A piece from New Scientist’s Back Page may help explain why iris recognition, originally touted as one of the ID Card’s biometrics, was recently dropped:
Anything that makes air travel less miserable has to be worth a try, so we jumped at the chance of registering for the fast-track Iris Recognition Immigration System, aka IRIS, being tested by the British government.
You register at the airport by looking into a camera that stores your iris pattern and passport number. Our first attempt at registering failed, however, because the official in charge of the camera at London’s Heathrow airport could not remember the PIN needed to work his machine.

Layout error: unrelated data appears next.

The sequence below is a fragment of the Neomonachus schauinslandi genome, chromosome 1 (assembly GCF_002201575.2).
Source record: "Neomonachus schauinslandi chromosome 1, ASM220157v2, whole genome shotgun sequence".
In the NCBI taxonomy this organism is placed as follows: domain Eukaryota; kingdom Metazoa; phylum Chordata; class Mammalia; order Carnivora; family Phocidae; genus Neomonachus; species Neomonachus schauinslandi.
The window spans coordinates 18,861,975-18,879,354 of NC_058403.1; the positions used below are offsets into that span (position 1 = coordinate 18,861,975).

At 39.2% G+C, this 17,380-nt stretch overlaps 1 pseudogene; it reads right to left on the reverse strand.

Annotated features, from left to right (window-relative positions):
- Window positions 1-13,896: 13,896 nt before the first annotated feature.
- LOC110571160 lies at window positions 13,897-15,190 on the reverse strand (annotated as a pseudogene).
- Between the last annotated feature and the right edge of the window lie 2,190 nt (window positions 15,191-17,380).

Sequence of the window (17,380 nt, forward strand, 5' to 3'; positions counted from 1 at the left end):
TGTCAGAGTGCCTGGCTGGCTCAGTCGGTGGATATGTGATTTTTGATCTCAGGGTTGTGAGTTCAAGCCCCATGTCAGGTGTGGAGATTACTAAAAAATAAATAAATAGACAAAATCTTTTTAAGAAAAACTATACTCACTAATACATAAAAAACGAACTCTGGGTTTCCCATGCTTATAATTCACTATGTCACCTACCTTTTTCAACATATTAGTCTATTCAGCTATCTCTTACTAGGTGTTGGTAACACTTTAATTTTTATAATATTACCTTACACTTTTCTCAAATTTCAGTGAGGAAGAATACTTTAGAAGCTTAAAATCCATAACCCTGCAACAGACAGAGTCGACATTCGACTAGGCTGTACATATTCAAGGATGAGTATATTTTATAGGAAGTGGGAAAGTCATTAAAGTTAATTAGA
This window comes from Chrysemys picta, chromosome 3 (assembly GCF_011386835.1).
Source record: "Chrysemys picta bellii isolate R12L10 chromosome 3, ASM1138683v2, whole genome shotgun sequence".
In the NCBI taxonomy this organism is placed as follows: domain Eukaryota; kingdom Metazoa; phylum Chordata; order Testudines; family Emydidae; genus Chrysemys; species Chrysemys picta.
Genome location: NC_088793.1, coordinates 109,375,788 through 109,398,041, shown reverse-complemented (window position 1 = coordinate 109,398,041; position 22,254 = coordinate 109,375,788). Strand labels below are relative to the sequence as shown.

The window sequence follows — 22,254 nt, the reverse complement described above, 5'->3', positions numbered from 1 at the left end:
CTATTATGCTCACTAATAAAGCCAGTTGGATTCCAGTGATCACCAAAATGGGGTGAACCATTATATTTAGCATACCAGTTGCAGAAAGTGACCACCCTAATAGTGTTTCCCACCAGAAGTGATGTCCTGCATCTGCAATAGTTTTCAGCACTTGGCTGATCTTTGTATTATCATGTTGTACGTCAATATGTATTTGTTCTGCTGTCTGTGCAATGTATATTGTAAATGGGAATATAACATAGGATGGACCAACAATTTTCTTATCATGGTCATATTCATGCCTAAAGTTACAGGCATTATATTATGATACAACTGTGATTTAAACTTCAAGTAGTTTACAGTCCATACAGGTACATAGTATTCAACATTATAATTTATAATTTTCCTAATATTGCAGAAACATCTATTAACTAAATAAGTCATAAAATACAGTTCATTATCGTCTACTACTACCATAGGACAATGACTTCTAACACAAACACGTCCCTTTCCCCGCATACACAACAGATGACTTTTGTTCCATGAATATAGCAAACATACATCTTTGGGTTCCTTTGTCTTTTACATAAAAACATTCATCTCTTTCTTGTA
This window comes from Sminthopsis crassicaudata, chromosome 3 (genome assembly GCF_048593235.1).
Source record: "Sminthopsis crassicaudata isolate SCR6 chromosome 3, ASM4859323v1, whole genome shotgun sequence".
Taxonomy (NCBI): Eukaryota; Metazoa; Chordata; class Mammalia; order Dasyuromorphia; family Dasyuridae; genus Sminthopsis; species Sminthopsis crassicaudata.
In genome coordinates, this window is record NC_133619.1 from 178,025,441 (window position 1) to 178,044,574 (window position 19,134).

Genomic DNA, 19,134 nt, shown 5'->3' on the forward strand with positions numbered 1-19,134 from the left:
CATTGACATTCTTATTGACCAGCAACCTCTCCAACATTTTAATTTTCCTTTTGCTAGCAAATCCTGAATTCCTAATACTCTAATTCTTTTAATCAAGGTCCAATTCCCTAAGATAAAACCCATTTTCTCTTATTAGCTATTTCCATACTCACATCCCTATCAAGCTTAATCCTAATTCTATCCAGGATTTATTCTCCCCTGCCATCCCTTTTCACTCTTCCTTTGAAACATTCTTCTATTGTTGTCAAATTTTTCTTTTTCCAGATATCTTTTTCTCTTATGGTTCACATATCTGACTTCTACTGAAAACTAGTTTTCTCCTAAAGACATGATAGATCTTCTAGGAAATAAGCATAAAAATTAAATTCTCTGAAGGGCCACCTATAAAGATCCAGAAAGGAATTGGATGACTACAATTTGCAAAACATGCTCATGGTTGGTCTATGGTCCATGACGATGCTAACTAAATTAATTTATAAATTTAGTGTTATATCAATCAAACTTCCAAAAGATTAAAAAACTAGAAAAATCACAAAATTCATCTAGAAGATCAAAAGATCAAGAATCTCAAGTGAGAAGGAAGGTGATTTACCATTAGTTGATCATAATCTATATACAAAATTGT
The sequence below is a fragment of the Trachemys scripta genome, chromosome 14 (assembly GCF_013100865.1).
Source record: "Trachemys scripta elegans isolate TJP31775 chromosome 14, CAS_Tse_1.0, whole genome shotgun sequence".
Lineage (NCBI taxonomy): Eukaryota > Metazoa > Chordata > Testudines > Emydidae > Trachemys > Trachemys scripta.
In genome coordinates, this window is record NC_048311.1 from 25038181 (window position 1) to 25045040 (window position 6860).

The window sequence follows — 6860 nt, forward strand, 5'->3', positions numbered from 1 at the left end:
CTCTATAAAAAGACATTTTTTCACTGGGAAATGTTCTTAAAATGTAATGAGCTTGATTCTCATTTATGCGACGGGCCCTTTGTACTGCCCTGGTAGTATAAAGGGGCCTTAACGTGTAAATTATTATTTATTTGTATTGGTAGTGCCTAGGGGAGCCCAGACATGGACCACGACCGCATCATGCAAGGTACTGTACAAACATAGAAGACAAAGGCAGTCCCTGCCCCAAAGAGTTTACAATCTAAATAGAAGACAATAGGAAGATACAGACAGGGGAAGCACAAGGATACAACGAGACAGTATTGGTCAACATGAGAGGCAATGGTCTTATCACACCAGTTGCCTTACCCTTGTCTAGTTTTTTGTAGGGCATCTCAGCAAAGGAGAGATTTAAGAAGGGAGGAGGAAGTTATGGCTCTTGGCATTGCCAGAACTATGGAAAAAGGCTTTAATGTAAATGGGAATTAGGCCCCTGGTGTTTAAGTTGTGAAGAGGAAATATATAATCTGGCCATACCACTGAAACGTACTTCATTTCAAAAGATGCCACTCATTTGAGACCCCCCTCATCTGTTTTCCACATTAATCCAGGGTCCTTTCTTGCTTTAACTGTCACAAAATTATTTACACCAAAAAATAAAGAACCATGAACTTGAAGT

A second try a few weeks later was successful. So on the way back into Heathrow after our travels we smugly left our friends in a long passport queue, went into the IRIS cubicle and looked into the camera. After many failed attempts at aligning our eyes with optical markers, the machine lost patience and told us to leave. An official appeared and said the malfunction might be down to the machine thinking our suitcase was a child being smuggled through.
As there was no one else waiting we tried again, this time holding the suitcase well clear. Again the computer said no. After a third failed attempt, the official reappeared and said spectacles must be the problem.
“But we need spectacles to see the eye markers,” we complained. By this time all our friends had long since shown their passports, sailed through and were waiting with mocking smiles on their faces.
The IRIS machine screen was now also showing a Windows message, “Symantec PC Anywhere – Unknown error”.
“Ah,” sighed the official. “We’ll have to reboot the whole thing now.”
British government electronic technology triumphs again.